Using Pricing Tools for Critical Conversations

nathanlphipps

Nathan L. Phipps
Consultant, Wiglaf Pricing

Published May 15, 2020

As pricing consultants, we spend a fair amount of time thinking about pricing tools. When discussing pricing topics with decision makers, pricing tools function as communication aids to ensure that everyone can understand the decisions being made and have the opportunity to contribute to those decisions.

And if your entire audience does not have a quantitative background, then you will probably be better off with tools that are more visual in nature. Three vital visual analysis tools are the pocket price band (i.e., a histogram), the pocket price by market variable, and the price waterfall.

In fact, I have previously written in this very journal about investigating price variances by market variable using scatterplots and boxplots and gaining insight using the price waterfall. These tools are great for getting management up to speed on how pricing is performing at a high level.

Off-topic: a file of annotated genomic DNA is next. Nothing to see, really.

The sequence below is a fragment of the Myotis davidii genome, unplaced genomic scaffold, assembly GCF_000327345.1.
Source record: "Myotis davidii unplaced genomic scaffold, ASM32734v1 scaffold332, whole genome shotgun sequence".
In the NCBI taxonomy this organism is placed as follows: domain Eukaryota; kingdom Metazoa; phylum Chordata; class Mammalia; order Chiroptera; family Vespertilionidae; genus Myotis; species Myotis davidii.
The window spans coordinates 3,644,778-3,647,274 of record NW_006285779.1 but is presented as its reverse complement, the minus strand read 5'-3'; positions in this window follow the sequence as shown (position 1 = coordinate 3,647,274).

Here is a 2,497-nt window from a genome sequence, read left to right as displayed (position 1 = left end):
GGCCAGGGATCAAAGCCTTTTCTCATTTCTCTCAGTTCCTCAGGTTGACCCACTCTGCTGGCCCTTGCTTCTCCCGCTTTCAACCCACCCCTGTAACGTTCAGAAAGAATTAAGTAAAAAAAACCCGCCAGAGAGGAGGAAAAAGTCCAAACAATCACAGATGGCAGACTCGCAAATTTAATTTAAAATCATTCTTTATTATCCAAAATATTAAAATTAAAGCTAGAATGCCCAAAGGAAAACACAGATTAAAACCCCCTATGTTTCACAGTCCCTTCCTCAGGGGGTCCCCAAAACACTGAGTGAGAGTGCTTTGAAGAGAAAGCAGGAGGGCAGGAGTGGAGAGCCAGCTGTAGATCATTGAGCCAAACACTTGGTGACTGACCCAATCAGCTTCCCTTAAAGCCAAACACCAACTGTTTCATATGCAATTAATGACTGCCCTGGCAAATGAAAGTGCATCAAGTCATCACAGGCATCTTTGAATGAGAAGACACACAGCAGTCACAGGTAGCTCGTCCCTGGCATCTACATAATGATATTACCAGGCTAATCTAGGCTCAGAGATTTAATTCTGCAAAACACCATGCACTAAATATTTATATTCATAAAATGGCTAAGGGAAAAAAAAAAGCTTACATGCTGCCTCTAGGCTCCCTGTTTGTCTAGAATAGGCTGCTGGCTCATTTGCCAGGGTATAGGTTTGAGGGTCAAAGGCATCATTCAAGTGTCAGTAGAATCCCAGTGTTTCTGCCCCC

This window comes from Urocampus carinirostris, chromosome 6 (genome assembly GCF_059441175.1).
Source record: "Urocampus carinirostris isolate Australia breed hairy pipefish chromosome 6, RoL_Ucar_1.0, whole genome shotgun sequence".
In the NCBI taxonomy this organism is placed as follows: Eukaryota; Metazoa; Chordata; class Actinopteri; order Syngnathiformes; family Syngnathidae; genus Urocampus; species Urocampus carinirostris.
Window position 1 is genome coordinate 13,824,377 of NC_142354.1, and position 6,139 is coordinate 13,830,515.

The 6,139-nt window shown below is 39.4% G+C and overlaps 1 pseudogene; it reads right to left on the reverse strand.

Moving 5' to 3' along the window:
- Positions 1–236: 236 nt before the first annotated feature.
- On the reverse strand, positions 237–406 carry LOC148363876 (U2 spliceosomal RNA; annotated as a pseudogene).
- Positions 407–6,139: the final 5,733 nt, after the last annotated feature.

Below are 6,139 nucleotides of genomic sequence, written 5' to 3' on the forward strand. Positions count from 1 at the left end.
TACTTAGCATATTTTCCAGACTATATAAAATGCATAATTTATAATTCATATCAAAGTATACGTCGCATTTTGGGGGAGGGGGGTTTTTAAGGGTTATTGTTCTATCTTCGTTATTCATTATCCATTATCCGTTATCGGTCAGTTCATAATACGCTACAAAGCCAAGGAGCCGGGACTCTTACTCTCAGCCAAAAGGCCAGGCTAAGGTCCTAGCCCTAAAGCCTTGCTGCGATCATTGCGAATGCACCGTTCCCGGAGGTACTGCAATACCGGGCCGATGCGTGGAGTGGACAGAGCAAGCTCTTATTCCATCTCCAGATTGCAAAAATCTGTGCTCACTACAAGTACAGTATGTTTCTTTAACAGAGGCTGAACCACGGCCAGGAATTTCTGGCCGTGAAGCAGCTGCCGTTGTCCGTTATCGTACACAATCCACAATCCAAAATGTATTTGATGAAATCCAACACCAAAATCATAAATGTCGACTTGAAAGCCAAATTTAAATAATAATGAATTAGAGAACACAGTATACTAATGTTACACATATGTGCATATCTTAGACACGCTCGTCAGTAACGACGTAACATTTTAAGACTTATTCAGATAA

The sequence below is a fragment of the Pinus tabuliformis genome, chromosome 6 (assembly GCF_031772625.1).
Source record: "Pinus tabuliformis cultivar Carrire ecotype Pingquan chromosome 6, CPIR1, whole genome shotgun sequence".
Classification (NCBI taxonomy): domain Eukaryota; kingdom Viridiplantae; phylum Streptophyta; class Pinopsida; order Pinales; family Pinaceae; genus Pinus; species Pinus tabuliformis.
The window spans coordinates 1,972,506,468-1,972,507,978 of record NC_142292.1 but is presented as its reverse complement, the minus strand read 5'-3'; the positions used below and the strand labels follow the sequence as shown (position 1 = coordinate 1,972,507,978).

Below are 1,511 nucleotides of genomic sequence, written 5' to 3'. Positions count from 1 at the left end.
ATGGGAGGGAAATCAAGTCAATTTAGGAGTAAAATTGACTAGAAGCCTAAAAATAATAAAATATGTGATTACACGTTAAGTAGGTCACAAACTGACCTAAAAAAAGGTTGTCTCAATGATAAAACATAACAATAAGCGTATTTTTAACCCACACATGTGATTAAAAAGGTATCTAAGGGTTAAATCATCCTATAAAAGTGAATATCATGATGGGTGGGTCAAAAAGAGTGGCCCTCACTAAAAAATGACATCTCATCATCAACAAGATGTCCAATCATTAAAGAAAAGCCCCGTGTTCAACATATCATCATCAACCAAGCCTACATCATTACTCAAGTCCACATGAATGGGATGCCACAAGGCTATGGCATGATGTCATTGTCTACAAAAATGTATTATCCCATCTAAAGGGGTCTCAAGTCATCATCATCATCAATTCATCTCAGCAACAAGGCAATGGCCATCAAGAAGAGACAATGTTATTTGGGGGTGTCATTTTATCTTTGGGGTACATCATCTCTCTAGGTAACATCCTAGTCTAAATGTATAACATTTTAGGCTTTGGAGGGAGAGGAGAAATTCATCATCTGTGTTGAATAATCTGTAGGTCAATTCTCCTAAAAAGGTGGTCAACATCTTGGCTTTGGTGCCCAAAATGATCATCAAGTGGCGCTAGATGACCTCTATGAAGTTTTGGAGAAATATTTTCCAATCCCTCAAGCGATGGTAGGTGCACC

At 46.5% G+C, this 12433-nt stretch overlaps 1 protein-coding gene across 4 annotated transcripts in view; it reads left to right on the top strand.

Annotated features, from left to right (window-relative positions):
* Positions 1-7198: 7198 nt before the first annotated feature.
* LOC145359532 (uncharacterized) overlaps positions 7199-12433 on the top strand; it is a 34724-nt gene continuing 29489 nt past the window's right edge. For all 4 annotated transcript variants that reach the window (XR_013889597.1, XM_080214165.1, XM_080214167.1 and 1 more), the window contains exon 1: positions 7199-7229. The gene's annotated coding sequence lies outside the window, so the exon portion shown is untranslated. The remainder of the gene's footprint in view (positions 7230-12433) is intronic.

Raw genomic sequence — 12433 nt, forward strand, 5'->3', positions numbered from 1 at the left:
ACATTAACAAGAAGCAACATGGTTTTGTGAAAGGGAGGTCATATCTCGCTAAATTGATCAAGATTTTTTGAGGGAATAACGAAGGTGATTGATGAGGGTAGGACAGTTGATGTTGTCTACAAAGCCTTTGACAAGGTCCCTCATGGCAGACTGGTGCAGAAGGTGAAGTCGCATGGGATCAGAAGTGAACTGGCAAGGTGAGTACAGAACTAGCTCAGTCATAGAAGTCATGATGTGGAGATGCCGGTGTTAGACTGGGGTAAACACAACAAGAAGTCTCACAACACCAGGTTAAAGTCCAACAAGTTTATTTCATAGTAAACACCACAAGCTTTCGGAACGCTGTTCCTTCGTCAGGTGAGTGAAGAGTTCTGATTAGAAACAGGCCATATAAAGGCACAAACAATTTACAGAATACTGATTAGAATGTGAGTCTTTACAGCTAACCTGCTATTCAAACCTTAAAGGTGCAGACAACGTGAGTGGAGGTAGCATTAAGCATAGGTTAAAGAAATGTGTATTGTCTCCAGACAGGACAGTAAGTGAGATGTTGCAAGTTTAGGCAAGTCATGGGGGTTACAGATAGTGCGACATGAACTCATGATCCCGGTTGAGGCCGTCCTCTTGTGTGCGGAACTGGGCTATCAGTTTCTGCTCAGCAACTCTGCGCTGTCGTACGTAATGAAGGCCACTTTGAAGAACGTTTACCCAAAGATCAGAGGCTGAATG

The price waterfall: useful for overviews and nitty-gritty details

However, something that struck me in a recent engagement was that these tools are also useful when you need to get down into the nitty-gritty details of a firm’s pricing. We were redesigning a client’s commercial policy. I had already presented the client with a variety of price waterfalls to demonstrate insights into their business. Everyone on the pricing team could see how the various components of their commercial policy affected their overall price waterfall, as well as their policy’s impacts on customer- and item-specific price waterfalls.

The team was in alignment regarding their pricing reality. This is typical in a pricing project. The pricing tools help you to measure and understand your pricing by providing an insightful overview. And having a standardized approach to viewing your data ensures that you’re always comparing apples to apples.

Pricing tools - the pricing waterfall is effective for detailed pricing strategy